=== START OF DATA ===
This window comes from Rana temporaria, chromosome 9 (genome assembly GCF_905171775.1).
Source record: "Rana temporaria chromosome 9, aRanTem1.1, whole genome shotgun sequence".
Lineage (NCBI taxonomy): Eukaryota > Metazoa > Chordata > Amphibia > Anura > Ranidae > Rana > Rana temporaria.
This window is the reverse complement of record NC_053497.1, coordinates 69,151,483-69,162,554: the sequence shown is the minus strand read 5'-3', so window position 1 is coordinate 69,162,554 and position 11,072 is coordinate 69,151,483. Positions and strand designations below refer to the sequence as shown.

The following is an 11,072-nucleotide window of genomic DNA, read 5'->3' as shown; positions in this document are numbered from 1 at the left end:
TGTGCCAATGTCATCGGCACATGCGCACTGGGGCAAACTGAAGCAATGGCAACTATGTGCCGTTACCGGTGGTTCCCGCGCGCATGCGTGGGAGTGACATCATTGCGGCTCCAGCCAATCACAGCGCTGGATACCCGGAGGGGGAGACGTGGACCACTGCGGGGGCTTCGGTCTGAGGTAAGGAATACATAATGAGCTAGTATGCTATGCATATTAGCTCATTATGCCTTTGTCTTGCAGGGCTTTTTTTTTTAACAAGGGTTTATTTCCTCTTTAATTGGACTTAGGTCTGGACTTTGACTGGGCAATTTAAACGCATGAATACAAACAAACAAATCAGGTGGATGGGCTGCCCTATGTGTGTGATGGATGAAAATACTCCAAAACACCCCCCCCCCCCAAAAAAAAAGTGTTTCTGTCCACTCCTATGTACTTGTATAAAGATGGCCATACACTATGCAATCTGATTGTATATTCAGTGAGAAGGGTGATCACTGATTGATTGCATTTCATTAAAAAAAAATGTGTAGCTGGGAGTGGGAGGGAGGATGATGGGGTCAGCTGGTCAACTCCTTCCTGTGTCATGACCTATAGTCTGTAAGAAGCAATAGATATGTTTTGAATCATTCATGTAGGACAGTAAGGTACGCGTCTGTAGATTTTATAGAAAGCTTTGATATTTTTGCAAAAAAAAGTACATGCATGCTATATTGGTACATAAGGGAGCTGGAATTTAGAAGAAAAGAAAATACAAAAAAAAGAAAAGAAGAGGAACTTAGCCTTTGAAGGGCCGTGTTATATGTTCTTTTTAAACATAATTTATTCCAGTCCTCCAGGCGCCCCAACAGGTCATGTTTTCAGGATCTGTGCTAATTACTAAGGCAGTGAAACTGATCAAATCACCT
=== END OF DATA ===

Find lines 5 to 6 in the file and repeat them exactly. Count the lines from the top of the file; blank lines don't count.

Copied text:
The following is an 11,072-nucleotide window of genomic DNA, read 5'->3' as shown; positions in this document are numbered from 1 at the left end:
TGTGCCAATGTCATCGGCACATGCGCACTGGGGCAAACTGAAGCAATGGCAACTATGTGCCGTTACCGGTGGTTCCCGCGCGCATGCGTGGGAGTGACATCATTGCGGCTCCAGCCAATCACAGCGCTGGATACCCGGAGGGGGAGACGTGGACCACTGCGGGGGCTTCGGTCTGAGGTAAGGAATACATAATGAGCTAGTATGCTATGCATATTAGCTCATTATGCCTTTGTCTTGCAGGGCTTTTTTTTTTAACAAGGGTTTATTTCCTCTTTAATTGGACTTAGGTCTGGACTTTGACTGGGCAATTTAAACGCATGAATACAAACAAACAAATCAGGTGGATGGGCTGCCCTATGTGTGTGATGGATGAAAATACTCCAAAACACCCCCCCCCCCCAAAAAAAAAGTGTTTCTGTCCACTCCTATGTACTTGTATAAAGATGGCCATACACTATGCAATCTGATTGTATATTCAGTGAGAAGGGTGATCACTGATTGATTGCATTTCATTAAAAAAAAATGTGTAGCTGGGAGTGGGAGGGAGGATGATGGGGTCAGCTGGTCAACTCCTTCCTGTGTCATGACCTATAGTCTGTAAGAAGCAATAGATATGTTTTGAATCATTCATGTAGGACAGTAAGGTACGCGTCTGTAGATTTTATAGAAAGCTTTGATATTTTTGCAAAAAAAAGTACATGCATGCTATATTGGTACATAAGGGAGCTGGAATTTAGAAGAAAAGAAAATACAAAAAAAAGAAAAGAAGAGGAACTTAGCCTTTGAAGGGCCGTGTTATATGTTCTTTTTAAACATAATTTATTCCAGTCCTCCAGGCGCCCCAACAGGTCATGTTTTCAGGATCTGTGCTAATTACTAAGGCAGTGAAACTGATCAAATCACCT